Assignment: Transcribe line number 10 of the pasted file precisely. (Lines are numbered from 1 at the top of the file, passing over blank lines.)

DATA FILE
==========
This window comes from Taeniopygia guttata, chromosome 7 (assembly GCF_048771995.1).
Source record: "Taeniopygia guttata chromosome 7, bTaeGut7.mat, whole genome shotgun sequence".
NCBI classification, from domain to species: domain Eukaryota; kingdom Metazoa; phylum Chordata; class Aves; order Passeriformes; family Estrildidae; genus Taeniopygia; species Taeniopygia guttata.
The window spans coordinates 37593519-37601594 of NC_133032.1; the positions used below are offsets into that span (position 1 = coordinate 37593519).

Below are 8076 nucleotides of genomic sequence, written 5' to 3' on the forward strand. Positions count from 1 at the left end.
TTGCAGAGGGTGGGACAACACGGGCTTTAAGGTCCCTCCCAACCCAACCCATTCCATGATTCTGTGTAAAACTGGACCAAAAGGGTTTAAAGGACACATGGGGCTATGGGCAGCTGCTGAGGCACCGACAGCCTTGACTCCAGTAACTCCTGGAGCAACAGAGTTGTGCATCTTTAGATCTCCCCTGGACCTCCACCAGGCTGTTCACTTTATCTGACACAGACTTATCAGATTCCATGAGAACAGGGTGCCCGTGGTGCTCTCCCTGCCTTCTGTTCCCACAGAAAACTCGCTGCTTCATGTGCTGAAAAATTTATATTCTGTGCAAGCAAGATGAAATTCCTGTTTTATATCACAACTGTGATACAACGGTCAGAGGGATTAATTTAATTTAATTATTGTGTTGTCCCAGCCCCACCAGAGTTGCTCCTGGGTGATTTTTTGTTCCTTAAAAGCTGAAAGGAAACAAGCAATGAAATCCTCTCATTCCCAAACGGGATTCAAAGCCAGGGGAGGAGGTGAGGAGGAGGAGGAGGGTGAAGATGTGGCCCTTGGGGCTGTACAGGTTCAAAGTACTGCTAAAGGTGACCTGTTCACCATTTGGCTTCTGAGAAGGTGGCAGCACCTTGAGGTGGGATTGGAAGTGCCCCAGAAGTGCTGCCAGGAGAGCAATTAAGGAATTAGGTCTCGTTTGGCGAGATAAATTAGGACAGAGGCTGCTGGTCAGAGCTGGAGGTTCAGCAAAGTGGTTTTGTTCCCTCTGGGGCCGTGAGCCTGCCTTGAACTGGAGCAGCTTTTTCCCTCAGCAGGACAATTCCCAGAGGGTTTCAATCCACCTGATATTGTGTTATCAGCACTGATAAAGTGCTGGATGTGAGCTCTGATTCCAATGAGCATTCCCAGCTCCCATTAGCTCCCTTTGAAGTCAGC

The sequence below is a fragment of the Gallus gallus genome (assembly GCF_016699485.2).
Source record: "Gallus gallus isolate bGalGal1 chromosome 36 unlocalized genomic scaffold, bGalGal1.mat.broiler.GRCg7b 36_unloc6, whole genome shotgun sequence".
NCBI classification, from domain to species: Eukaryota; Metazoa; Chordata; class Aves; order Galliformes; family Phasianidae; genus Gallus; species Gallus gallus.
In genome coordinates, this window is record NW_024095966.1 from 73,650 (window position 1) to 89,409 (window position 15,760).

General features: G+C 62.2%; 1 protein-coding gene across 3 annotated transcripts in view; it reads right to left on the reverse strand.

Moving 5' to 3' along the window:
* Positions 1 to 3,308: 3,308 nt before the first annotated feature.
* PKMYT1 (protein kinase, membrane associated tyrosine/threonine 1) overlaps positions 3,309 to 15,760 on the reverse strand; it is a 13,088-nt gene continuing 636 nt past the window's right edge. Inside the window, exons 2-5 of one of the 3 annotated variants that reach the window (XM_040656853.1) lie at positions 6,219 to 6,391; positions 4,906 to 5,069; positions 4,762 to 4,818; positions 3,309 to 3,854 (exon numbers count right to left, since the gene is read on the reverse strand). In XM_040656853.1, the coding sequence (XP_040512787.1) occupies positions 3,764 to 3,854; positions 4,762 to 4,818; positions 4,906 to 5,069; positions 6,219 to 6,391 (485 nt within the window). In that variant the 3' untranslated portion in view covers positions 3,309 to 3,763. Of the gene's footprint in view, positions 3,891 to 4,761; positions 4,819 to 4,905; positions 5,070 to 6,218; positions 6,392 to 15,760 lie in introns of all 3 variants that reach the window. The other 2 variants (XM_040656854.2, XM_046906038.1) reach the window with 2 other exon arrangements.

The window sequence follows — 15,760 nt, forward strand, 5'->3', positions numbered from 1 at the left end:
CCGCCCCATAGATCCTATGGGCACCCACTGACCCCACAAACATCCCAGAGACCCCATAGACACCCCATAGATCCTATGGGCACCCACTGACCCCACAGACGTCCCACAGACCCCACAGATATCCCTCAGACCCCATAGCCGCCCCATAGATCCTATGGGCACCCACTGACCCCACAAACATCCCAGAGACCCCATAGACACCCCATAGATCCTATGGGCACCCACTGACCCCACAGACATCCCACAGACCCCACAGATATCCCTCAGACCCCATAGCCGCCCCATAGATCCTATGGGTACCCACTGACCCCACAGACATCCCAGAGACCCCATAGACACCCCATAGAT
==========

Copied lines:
In genome coordinates, this window is record NW_024095966.1 from 73,650 (window position 1) to 89,409 (window position 15,760).